Prototypes | Prototypes (Minty Fresh)

Prototypes have already had a top-ten single in France, and it’s likely that clubgoers over here will soon learn what is already known in the underground clubs of Europe: These kids have got it, baby.

 


Bands that choose to sing in a language other than English often have a hard time breaking through commercially, at least in the United States. So it’ll be interesting to see what happens to Prototypes, a zippy little French electronic-rock trio with more than enough going for them to perk up some ears on these shores. Their self-titled stateside debut is about the danciest, sexiest little thing to come out in ages, and if you have any trouble at all with Isabel Le Doussal’s sassy but precise French vocals (most won’t), just try resisting the wildly energetic, jumped-up riffs and rhythms conjured by her bandmates Stephane Bodin and Francois Marche. Prototypes have already had a top-ten single in France, and it’s likely that clubgoers over here will soon learn what is already known in the underground clubs of Europe: These kids have got it, baby.

The infectious chorus of “Je Ne Te Connais Pas” (which is mostly “yeah, yeah, yeah” sung repeatedly) lets you know right away you’re about to get a good dose of pure pop for maintenant persons. “Tir Aux Pigeons” offers ultra-cool synthesized percussion and Le Doussal’s liquidy-smooth enunciation, rounding out the flavoring with some taut, lively electric guitar. “Melodie, mon cherie!” Le Doussal shouts by way of kicking off one of many straight-up dance romps here, in this case the irresistible “Medicalement.” If this tune were played in any small urban club in America, at least half the patrons would likely get out there and start shakin’ it.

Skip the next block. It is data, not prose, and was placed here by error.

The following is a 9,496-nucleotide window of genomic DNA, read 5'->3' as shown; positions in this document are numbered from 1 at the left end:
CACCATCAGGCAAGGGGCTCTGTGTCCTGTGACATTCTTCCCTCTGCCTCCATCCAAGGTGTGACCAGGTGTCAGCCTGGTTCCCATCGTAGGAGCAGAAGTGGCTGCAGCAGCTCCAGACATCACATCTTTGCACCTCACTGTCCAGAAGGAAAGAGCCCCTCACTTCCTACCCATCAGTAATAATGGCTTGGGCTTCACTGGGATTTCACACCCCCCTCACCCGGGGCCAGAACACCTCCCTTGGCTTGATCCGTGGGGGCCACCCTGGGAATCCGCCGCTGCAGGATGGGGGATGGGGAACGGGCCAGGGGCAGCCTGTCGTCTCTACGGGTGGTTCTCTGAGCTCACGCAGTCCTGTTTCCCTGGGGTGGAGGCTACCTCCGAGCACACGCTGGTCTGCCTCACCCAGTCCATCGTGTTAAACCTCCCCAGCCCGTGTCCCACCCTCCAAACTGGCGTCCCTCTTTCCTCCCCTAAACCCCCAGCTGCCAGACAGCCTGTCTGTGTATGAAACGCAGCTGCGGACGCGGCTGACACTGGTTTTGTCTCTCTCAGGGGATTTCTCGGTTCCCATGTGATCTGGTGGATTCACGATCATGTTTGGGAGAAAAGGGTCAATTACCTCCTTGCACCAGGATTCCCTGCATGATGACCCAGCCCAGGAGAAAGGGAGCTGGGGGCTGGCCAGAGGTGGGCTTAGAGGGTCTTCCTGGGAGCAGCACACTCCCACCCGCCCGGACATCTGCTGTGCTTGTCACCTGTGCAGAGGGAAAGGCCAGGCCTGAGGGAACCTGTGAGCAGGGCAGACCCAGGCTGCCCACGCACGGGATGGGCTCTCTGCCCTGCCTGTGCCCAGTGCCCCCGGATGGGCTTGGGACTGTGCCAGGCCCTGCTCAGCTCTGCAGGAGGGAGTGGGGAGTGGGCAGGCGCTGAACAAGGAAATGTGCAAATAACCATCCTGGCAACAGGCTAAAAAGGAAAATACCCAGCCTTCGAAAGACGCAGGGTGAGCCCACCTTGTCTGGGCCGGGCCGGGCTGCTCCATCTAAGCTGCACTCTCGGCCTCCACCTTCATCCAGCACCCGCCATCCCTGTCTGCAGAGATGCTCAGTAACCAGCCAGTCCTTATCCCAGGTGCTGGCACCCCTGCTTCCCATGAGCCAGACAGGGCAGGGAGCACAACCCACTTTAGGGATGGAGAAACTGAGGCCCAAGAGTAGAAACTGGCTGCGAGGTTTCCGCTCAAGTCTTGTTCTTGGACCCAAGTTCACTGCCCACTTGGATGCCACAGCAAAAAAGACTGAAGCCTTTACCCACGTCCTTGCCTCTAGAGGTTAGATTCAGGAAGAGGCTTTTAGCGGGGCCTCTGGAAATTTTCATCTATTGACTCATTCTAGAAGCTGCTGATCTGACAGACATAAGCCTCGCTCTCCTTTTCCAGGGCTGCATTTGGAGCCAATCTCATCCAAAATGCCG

On most of these songs, like the peerless “Gentleman,” the sound is a gleaming wonder to behold. Instruments snap, crackle, and pop; multiple rhythmic elements compete for your attention (like the finger-snap percussion that kicks in several times on this tune). And the vocals overflow with zesty allure; they’re tres bon, whether you understand them or not.

Although very few tracks are weak enough to skip, some are so fine that they deserve special mention. “Dis Moi” begins with a unique two-beat mechanical sound that’s a real grabber, before completely erasing your resistance with an urgent vocal, a potent rhythm, and some delightful little retro keyboard passages. The aptly titled “Sexy” is just catchy as hell, and inexplicably features the band singing in English on the chorus. And the oddly titled “06 60 92 92” is so deliriously good, it can barely contain its own gleeful energy. The rhythm track is unstoppable, and there’s an extra little quirky electronic flourish that keeps recurring, adding musical interest to a sound that’s clearly not content to merely be dance rock.

And that’s the secret to Prototypes: Yes, they want you to move, but they also want to tickle your ears and keep you coming back for more. This is party music supreme, and although Prototypes didn’t invent this sound, they blend the retro and the modern with more pure style and joie de vivre than any band in ages, French or otherwise.

 


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